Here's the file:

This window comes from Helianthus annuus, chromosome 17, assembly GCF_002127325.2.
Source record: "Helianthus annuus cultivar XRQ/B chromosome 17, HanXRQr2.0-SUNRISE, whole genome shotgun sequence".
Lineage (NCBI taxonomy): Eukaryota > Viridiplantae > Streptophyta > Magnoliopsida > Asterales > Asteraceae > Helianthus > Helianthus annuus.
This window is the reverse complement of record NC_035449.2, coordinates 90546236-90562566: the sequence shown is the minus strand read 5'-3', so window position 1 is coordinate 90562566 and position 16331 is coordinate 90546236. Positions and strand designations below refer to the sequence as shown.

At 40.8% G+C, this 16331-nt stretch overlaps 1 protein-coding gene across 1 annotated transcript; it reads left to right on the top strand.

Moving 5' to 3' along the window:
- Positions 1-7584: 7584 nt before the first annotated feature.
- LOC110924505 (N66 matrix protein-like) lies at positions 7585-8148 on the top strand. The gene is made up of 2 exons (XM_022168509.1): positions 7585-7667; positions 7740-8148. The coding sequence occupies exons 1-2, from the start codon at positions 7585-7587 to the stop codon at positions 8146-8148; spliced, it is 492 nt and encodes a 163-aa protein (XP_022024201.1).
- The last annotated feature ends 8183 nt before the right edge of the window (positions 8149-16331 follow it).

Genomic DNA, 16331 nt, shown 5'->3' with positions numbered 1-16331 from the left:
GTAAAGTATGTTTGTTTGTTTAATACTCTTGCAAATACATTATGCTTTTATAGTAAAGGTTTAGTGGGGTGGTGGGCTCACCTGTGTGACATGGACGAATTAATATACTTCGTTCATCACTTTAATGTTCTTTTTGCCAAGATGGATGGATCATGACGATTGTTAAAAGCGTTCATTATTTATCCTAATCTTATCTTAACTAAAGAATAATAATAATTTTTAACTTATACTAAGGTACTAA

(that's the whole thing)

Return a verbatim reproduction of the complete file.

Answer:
This window comes from Helianthus annuus, chromosome 17, assembly GCF_002127325.2.
Source record: "Helianthus annuus cultivar XRQ/B chromosome 17, HanXRQr2.0-SUNRISE, whole genome shotgun sequence".
Lineage (NCBI taxonomy): Eukaryota > Viridiplantae > Streptophyta > Magnoliopsida > Asterales > Asteraceae > Helianthus > Helianthus annuus.
This window is the reverse complement of record NC_035449.2, coordinates 90546236-90562566: the sequence shown is the minus strand read 5'-3', so window position 1 is coordinate 90562566 and position 16331 is coordinate 90546236. Positions and strand designations below refer to the sequence as shown.

At 40.8% G+C, this 16331-nt stretch overlaps 1 protein-coding gene across 1 annotated transcript; it reads left to right on the top strand.

Moving 5' to 3' along the window:
- Positions 1-7584: 7584 nt before the first annotated feature.
- LOC110924505 (N66 matrix protein-like) lies at positions 7585-8148 on the top strand. The gene is made up of 2 exons (XM_022168509.1): positions 7585-7667; positions 7740-8148. The coding sequence occupies exons 1-2, from the start codon at positions 7585-7587 to the stop codon at positions 8146-8148; spliced, it is 492 nt and encodes a 163-aa protein (XP_022024201.1).
- The last annotated feature ends 8183 nt before the right edge of the window (positions 8149-16331 follow it).

Genomic DNA, 16331 nt, shown 5'->3' with positions numbered 1-16331 from the left:
GTAAAGTATGTTTGTTTGTTTAATACTCTTGCAAATACATTATGCTTTTATAGTAAAGGTTTAGTGGGGTGGTGGGCTCACCTGTGTGACATGGACGAATTAATATACTTCGTTCATCACTTTAATGTTCTTTTTGCCAAGATGGATGGATCATGACGATTGTTAAAAGCGTTCATTATTTATCCTAATCTTATCTTAACTAAAGAATAATAATAATTTTTAACTTATACTAAGGTACTAA